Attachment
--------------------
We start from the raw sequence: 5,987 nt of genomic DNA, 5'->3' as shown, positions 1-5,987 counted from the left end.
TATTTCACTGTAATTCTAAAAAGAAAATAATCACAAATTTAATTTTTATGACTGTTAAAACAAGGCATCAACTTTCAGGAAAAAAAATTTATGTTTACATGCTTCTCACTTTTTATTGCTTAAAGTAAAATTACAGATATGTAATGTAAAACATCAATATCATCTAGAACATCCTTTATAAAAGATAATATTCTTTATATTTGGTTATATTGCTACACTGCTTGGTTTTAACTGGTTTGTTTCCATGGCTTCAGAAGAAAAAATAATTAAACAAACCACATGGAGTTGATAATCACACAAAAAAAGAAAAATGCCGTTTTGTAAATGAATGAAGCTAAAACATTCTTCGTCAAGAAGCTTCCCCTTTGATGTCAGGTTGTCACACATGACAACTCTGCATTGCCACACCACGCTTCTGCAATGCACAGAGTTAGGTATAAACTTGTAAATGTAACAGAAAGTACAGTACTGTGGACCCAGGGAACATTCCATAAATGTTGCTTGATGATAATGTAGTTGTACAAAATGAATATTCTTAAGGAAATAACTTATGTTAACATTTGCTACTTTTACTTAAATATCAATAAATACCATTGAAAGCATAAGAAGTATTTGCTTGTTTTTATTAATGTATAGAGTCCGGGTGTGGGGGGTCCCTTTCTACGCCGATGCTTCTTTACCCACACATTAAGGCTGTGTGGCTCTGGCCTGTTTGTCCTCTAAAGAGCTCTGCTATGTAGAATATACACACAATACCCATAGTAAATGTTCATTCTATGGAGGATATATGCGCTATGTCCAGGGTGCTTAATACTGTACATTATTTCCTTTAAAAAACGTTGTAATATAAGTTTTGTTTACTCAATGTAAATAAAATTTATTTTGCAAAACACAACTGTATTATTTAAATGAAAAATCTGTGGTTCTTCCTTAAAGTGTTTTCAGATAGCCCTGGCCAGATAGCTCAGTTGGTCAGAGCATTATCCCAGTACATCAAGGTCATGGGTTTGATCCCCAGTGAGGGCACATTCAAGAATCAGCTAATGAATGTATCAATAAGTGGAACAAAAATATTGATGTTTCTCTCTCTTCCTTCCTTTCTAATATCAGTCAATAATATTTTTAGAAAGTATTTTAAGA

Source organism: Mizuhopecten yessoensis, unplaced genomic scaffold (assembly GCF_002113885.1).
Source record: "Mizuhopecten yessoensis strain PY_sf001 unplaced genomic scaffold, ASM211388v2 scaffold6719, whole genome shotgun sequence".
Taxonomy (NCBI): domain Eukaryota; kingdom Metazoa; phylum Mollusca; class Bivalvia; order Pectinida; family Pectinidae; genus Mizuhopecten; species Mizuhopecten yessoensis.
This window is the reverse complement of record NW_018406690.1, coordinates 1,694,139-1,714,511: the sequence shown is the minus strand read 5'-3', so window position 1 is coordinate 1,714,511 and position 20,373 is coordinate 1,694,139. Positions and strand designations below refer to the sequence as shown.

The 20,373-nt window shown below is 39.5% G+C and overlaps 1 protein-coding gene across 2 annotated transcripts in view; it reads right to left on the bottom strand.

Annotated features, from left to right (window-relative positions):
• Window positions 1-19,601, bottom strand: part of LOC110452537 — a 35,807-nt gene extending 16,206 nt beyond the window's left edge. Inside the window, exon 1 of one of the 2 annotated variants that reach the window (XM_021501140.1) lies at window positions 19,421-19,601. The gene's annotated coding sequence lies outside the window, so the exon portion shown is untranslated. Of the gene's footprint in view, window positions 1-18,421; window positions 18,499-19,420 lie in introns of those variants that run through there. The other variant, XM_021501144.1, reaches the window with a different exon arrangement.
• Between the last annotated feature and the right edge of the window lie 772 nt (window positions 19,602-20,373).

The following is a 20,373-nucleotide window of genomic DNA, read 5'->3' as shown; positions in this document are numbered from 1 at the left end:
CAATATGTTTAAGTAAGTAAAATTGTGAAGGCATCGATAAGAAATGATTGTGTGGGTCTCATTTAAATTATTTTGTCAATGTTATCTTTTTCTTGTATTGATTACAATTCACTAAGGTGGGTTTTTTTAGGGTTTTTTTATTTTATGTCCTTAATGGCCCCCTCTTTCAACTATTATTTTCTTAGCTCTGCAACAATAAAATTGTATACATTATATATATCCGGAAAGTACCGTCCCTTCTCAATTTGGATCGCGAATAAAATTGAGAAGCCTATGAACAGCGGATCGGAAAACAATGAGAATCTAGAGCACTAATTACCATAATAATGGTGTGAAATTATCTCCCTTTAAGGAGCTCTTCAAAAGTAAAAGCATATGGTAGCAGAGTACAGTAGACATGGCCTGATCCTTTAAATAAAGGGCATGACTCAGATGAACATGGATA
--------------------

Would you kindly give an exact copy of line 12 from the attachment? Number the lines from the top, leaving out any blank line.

CAATATGTTTAAGTAAGTAAAATTGTGAAGGCATCGATAAGAAATGATTGTGTGGGTCTCATTTAAATTATTTTGTCAATGTTATCTTTTTCTTGTATTGATTACAATTCACTAAGGTGGGTTTTTTTAGGGTTTTTTTATTTTATGTCCTTAATGGCCCCCTCTTTCAACTATTATTTTCTTAGCTCTGCAACAATAAAATTGTATACATTATATATATCCGGAAAGTACCGTCCCTTCTCAATTTGGATCGCGAATAAAATTGAGAAGCCTATGAACAGCGGATCGGAAAACAATGAGAATCTAGAGCACTAATTACCATAATAATGGTGTGAAATTATCTCCCTTTAAGGAGCTCTTCAAAAGTAAAAGCATATGGTAGCAGAGTACAGTAGACATGGCCTGATCCTTTAAATAAAGGGCATGACTCAGATGAACATGGATA